Whether you’ve been involved in a car accident, a slip-and-fall case, or personal injury claim, any pre-existing injuries may seriously impact your case.
Your pre-existing injuries do not mean you cannot claim new damages and compensation for your new injuries. However, they may affect the impact of your claim and how much the court may award you.
Understanding this relationship between new and pre-existing injuries will help you and your San Diego personal injury attorney best prepare for court. Let’s explore how pre-existing injuries may impact your personal injury claim.
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US law defines a pre-existing injury or condition as a condition that existed before the current condition; in other words, the injury or condition (often used interchangeably in this context) existed before the accident.
Any injury or condition that existed before the accident can be technically classified as pre-existing. However, the most significant pre-existing injuries in the context of a personal injury claim may affect or impact any new injuries or conditions suffered because of the accident.
Some common examples of pre-existing injuries include:
- Congenital disabilities and other physical abnormalities
- Stress-related medical conditions, like asthma
- Injuries that are still healing
- Conditions related to joint pain, like arthritis; and
- Muscle sprains and strains.
These are only a few select examples of common pre-existing injuries.
As the plaintiff, you and your personal injury attorney must prove that your new injuries are not mere aggravations of your existing ones. In other words, should you suffer new injuries unrelated to your pre-existing ones, you must prove it in court.
However, the defense has the burden of proof that your new injuries are indeed intensifying your pre-existing conditions. The defense must prove that you’re simply trying to claim that your pre-existing injuries are new injuries caused by the defendant’s negligence or malicious intent.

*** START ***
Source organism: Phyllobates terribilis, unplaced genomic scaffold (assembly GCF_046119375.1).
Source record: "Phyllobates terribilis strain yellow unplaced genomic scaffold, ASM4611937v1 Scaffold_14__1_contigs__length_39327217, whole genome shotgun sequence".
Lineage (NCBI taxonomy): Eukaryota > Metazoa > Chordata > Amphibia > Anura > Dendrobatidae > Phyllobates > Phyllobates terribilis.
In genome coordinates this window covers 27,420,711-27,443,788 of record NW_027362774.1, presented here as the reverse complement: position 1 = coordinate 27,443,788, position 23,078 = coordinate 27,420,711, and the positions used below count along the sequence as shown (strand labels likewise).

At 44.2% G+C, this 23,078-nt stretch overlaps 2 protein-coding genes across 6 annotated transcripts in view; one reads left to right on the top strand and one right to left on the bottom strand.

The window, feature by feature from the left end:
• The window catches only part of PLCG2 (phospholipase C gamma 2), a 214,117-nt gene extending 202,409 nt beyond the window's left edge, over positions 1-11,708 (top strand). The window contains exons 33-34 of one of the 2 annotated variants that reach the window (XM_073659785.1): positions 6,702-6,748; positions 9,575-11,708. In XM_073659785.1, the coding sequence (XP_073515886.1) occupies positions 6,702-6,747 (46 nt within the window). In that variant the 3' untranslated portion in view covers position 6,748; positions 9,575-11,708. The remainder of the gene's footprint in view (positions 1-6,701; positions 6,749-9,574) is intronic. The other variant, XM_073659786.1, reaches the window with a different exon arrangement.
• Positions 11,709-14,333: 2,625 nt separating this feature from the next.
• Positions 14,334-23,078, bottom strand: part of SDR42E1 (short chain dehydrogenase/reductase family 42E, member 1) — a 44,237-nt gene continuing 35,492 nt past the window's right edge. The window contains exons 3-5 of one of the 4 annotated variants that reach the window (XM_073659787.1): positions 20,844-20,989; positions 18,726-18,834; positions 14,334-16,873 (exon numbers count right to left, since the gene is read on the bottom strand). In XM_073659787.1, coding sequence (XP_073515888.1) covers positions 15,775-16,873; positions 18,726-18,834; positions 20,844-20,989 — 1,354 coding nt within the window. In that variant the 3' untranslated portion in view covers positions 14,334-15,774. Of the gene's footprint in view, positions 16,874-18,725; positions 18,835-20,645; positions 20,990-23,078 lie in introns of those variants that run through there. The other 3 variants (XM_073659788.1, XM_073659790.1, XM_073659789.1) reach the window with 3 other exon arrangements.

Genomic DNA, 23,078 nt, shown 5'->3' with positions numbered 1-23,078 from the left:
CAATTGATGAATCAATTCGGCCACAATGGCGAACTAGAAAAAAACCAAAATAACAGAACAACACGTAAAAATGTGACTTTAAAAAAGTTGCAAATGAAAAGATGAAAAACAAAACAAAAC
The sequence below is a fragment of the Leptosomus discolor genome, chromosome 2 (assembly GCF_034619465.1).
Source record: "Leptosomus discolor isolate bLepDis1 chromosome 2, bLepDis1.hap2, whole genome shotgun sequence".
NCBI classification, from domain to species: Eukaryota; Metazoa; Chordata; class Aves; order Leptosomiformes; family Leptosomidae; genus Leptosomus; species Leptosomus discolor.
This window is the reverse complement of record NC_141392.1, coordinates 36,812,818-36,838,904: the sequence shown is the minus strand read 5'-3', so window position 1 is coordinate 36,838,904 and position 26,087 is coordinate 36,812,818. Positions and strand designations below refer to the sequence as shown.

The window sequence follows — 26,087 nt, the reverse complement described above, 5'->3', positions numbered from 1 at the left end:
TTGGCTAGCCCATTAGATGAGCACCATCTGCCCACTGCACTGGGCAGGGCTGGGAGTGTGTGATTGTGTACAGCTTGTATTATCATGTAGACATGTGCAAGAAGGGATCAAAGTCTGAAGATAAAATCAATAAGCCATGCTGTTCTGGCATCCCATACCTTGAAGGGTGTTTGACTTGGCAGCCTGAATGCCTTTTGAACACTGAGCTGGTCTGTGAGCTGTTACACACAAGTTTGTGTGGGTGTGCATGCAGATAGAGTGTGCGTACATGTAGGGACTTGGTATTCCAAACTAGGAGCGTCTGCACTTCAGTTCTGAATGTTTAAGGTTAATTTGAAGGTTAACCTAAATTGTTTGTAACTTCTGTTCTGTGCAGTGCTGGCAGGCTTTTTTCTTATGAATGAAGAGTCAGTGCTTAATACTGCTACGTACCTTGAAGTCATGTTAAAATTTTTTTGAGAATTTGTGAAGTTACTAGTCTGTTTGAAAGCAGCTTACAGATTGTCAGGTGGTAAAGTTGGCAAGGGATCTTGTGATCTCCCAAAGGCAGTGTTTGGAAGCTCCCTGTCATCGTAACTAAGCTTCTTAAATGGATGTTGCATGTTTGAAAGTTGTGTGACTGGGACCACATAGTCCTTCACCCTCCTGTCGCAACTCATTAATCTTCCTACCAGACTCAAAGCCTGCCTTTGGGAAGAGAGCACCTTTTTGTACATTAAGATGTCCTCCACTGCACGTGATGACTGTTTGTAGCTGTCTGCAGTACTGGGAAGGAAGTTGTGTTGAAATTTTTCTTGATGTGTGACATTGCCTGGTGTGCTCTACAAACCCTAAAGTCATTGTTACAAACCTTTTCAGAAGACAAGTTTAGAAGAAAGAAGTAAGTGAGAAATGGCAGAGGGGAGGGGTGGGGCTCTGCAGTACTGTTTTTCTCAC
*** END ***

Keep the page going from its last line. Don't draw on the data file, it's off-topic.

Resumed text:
Disclosing your entire medical history to your personal injury attorney is imperative to help them best prepare to represent you. Should you withhold anything, you’ll hurt your case more than you’ll help it.
If the defendant’s negligence severely worsens your pre-existing injuries, your personal injury claim may retain its value. However, if you’ve only suffered minor exacerbations or hardly any new injuries, the defendant’s liability may be mitigated or removed entirely if the defense can prove as much.
The “Eggshell Skull” rule is often cited in personal injury claims that involve pre-existing conditions. Essentially, a common law doctrine states that a negligent defendant is still liable for the plaintiff’s injuries regardless of whether that defendant knew about the plaintiff’s pre-existing conditions.
The rule is titled as such because, even if a plaintiff was liable to suffer more damages from an accident than the average person due to pre-existing medical conditions (like an eggshell-thin skull), the negligent defendant still retains fault. The plaintiff cannot be “blamed” for having pre-existing medical conditions that may intensify new injuries.
In personal injury cases, there are usually two primary damages the plaintiff may recover: Compensatoryand punitive.
- Compensatory damages are awarded to the plaintiff by the court for all expenses incurred by the plaintiff during the lawsuit process. These may include lost wages from missing work, out-of-pocket medical expenses, travel costs, and more.
- Punitive damages are what the court mandates the defendant to pay the plaintiff as punishment for their actions. These are punitive in nature and are often awarded to deter future events of a similar nature.
Two common subcategories of compensatory damages include economic damages, easily quantifiable expenses, and non-economic damages, which are not so simple to quantify and may include compensation for mental anguish and emotional scarring.
It’s important to reiterate that having pre-existing conditions does not forfeit your right to recover damages from a new personal injury case. Depending on the facts of the case and which party can prove the definitive evidence, you may still recover significant compensation or none at all.
If the plaintiff has pre-existing injuries and is found to be partially at fault for their injuries, the compensation sum they may recover could shrink even further.
Contributory fault essentially establishes that the plaintiff had something to do with their injuries or the exacerbation of their pre-existing ones. If the latter is the case, it may become even more difficult for the plaintiff to recover anything.
Regardless of your own personal outlook on the likelihood of your case’s success, you should still consult with a personal injury attorney, especially if you have pre-existing conditions or feel you may have been partially at fault for the accident.
Pre-existing medical conditions and contributory fault tend to complicate what can already be an extremely complicated endeavor, so don’t go it alone. Enlist the help of experienced, trustworthy San Diego personal injury attorneys.